Fall Quarter Snapshots

the social sciences quadrangle

In this Snapshots series, members of the Division community offer insights into their experiences during the Fall Quarter. Students, faculty, alumni, and staff are invited to submit a post here.

Oct 29, 2020
Jamie Gentry
SSD Interdisciplinary Undergraduate Programs

a desk with an exercise ball as the chair and a cat sitting beside the home office

This Autumn Quarter marks the start of my tenth school year working in the SSD. Normally I’d have spent the first days of the quarter welcoming students to campus on the quad and holding open houses for my undergraduate programs. This year, though, I spent the first day sitting at a makeshift desk in my dining room— a credenza full of records, books, and art supplies—hosting office hours over Zoom and plotting out ways to create engaging online programming for the academic year. Like many of my colleagues, it’s certainly not the school year I would have imagined seven months ago!

While I certainly miss campus and often find myself pining for an office door that closes, the transition to working remotely has been more or less smooth for me. In fact, I’ve found that the shift in schedule has allowed me to establish a quieter, more balanced daily rhythm. My typical commute is something of a time vampire—it lasts about 3 hours each day and doesn’t leave much wiggle room for relaxation. Now, instead of running for the train first thing in the morning, I sit and enjoy a cup of coffee and a book while my cat, Queso, purrs contentedly in my lap. In the evenings, I take long walks with my partner through neighborhood alleyways and down quiet side streets I never knew existed. Having the time to enjoy these small moments has helped me to move through emotions related to the current crisis while keeping my spirits high and my stir-craziness relatively low.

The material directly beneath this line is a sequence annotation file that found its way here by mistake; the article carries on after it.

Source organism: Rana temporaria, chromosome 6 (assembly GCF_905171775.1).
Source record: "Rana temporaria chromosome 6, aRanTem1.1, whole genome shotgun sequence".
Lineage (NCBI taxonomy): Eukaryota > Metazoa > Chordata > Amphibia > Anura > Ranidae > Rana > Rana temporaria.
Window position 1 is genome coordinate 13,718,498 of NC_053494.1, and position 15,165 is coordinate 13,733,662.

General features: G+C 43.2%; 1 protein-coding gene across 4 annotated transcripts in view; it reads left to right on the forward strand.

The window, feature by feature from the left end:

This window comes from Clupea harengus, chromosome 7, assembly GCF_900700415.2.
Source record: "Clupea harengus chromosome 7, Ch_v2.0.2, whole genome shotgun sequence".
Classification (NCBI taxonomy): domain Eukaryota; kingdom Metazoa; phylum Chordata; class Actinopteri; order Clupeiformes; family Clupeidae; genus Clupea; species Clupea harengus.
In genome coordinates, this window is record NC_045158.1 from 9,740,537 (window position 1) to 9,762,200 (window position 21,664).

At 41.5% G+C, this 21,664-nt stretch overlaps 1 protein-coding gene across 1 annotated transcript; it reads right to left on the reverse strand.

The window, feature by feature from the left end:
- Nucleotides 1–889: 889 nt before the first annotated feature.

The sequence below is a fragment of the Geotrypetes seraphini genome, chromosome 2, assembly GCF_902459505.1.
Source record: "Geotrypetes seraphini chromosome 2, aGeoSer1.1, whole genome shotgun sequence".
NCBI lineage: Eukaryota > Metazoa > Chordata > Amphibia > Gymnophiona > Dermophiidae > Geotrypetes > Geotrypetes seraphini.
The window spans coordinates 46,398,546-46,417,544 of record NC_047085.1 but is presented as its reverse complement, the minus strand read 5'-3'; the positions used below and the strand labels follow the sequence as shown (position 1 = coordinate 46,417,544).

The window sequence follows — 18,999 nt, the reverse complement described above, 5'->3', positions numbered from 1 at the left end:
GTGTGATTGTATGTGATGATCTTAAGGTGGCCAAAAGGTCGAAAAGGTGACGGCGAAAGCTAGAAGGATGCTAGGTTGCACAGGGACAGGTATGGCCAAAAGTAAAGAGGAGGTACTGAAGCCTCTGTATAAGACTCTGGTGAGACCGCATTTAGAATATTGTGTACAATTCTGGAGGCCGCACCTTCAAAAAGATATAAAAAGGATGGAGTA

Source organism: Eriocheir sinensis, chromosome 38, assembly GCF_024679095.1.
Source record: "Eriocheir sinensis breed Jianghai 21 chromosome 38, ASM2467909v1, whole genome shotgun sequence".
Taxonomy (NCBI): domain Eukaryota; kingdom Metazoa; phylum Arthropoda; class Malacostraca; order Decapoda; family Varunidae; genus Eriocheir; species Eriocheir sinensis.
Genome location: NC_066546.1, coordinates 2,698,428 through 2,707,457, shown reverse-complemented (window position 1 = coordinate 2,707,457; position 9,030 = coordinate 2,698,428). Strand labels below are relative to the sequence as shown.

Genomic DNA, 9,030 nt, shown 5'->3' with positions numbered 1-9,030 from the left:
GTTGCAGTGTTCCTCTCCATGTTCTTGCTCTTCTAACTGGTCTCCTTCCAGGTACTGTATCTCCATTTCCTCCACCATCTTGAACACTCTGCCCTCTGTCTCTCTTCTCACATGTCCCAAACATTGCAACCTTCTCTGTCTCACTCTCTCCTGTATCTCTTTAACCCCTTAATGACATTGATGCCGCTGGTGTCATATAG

Though I deeply crave the day when the world looks more familiar (visits with my niece and nephew, in-person meetings with students, excursions to the library, etc.), I’m doing my best to move in that direction intentionally, at a speed that will allow me to maintain this new, coveted routine. When the more familiar days do arrive, however, I think I’ll need somebody to explain the change of season to the cat.


Oct 26, 2020
Christina Klespies
Senior Director of Human Resources

the Chicago skyline as seen from the Indiana lakeshore

As I head into my 10th year in SSD, I cannot help but think about all of the amazing people I have had the pleasure to work with in the Division. It would be hard to picture myself anywhere else. I have always admired the “team” effort in SSD, and I believe it is what has helped us to have a seamless transition to remote work.

While I would have never predicted seven months of being away from campus, there are many things to appreciate about this time. Through the weekly SSD Staff Virtual Coffee Breaks I have come to know many more faces in SSD. Our weekly time together is fun, light-hearted, and has helped to fill the “connection” void. I miss campus a lot, so much so that I asked my husband (who is an essential worker on campus) to take some pictures on his walks.

Working remotely has also given me a greater sense of work-life balance as my time, normally spent on commuting, is used for new hobbies like hiking at Indiana Dunes National Park, spending time boating on Lake Michigan, trying new dinner recipes and finally having time to tackle home projects.

I actually feel a greater sense of team and support now more than ever. I am in awe at how quickly and well we made the transition and just the overall feeling of collegiality amongst everyone.

Stay safe and healthy my friends! I look forward to the day we can return to the office, see each other in person, and enjoy our beautiful campus.

PS...my photo shows what the Chicago Skyline looks like from the beach at Dunes National Park in Indiana.


Oct 21, 2020
Kelly Therese Pollock
Dean of Students

from left to right: Kelly Pollock, her two sons, and her husband